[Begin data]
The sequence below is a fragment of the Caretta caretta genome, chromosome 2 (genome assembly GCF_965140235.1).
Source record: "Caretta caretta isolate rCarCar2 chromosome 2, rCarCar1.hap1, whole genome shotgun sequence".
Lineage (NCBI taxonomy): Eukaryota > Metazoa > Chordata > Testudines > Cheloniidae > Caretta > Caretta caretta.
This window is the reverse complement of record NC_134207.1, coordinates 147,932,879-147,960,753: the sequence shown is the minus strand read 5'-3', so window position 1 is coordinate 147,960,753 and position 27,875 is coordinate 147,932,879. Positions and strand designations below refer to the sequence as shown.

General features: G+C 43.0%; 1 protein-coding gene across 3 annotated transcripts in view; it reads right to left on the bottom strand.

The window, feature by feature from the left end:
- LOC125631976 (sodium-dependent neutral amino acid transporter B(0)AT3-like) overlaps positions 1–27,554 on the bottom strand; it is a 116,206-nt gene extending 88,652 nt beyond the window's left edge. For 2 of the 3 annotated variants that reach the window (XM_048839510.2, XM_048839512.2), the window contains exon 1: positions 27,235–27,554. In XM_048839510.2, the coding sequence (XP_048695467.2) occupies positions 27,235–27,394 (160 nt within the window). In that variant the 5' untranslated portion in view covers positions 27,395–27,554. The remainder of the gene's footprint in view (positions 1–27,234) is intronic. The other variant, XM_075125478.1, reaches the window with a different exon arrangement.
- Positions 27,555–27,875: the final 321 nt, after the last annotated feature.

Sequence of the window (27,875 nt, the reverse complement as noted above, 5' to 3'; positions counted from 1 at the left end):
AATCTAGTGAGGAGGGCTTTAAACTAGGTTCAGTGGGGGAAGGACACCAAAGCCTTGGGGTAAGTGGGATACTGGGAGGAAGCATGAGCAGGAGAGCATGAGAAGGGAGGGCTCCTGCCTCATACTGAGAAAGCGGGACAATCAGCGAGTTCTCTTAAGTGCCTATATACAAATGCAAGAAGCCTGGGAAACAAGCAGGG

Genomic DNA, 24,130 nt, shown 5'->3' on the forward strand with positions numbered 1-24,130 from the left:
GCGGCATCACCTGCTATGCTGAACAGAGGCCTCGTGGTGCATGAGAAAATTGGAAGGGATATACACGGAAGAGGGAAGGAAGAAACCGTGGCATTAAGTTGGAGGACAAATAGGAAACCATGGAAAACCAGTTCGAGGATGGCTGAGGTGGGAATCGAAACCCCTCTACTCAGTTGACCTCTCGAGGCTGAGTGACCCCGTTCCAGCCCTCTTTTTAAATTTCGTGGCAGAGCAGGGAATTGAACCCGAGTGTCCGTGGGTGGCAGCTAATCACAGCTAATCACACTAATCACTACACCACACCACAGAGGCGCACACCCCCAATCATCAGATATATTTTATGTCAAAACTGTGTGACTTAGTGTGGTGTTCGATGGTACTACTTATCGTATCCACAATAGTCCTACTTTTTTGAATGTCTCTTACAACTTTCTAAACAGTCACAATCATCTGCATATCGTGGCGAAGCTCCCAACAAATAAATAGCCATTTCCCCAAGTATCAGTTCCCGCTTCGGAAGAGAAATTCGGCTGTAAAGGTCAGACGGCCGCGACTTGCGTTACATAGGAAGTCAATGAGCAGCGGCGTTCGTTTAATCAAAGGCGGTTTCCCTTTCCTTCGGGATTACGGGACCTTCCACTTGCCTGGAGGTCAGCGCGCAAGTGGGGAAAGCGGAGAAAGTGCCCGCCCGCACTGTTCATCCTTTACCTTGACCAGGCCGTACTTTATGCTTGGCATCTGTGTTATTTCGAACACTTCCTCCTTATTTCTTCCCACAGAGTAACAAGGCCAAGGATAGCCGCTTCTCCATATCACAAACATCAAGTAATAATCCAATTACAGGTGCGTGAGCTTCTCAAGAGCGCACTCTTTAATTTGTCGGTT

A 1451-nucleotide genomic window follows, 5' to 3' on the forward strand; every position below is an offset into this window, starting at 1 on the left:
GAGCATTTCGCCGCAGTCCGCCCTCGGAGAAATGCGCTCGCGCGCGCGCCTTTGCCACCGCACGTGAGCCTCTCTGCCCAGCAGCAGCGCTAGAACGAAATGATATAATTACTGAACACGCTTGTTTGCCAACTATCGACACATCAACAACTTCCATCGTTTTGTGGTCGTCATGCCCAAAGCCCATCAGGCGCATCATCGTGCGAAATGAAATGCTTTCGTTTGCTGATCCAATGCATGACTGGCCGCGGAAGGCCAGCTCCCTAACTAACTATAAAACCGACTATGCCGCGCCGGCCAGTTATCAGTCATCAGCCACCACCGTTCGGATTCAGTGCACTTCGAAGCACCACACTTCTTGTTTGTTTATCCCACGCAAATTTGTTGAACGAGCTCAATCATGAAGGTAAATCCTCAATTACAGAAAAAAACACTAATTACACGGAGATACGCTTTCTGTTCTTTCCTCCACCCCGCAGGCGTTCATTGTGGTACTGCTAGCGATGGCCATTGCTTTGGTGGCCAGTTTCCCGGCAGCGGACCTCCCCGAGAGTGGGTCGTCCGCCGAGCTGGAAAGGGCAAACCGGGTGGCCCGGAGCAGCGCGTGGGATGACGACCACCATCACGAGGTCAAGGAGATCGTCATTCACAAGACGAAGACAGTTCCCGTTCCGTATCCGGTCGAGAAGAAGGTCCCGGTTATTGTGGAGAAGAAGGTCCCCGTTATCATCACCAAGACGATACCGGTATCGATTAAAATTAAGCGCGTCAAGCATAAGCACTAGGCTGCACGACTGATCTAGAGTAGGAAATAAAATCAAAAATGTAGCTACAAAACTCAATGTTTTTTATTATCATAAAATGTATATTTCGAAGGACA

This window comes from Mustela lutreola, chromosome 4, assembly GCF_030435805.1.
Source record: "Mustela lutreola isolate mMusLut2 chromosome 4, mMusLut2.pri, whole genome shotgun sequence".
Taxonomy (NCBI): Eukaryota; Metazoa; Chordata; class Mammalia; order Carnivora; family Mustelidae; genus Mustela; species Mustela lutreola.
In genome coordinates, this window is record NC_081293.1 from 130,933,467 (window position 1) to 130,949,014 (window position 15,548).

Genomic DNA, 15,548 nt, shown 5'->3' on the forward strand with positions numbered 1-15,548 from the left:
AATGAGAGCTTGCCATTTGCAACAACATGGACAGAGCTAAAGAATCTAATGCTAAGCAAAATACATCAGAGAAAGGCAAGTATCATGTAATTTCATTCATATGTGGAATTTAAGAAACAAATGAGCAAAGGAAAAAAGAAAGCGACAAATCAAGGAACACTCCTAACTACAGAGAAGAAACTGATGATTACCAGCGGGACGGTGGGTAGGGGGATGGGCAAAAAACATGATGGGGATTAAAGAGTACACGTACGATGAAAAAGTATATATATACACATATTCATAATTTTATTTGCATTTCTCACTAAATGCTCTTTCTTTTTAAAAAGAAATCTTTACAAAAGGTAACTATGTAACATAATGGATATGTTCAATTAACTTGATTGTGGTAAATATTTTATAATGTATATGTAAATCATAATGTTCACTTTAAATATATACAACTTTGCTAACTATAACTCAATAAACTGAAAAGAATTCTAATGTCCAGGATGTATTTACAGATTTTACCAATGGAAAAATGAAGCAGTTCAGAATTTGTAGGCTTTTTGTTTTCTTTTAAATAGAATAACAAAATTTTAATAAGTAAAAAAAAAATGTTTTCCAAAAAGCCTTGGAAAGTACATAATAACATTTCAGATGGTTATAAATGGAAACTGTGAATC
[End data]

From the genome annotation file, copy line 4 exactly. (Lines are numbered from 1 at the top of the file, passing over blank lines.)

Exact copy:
This window is the reverse complement of record NC_134207.1, coordinates 147,932,879-147,960,753: the sequence shown is the minus strand read 5'-3', so window position 1 is coordinate 147,960,753 and position 27,875 is coordinate 147,932,879. Positions and strand designations below refer to the sequence as shown.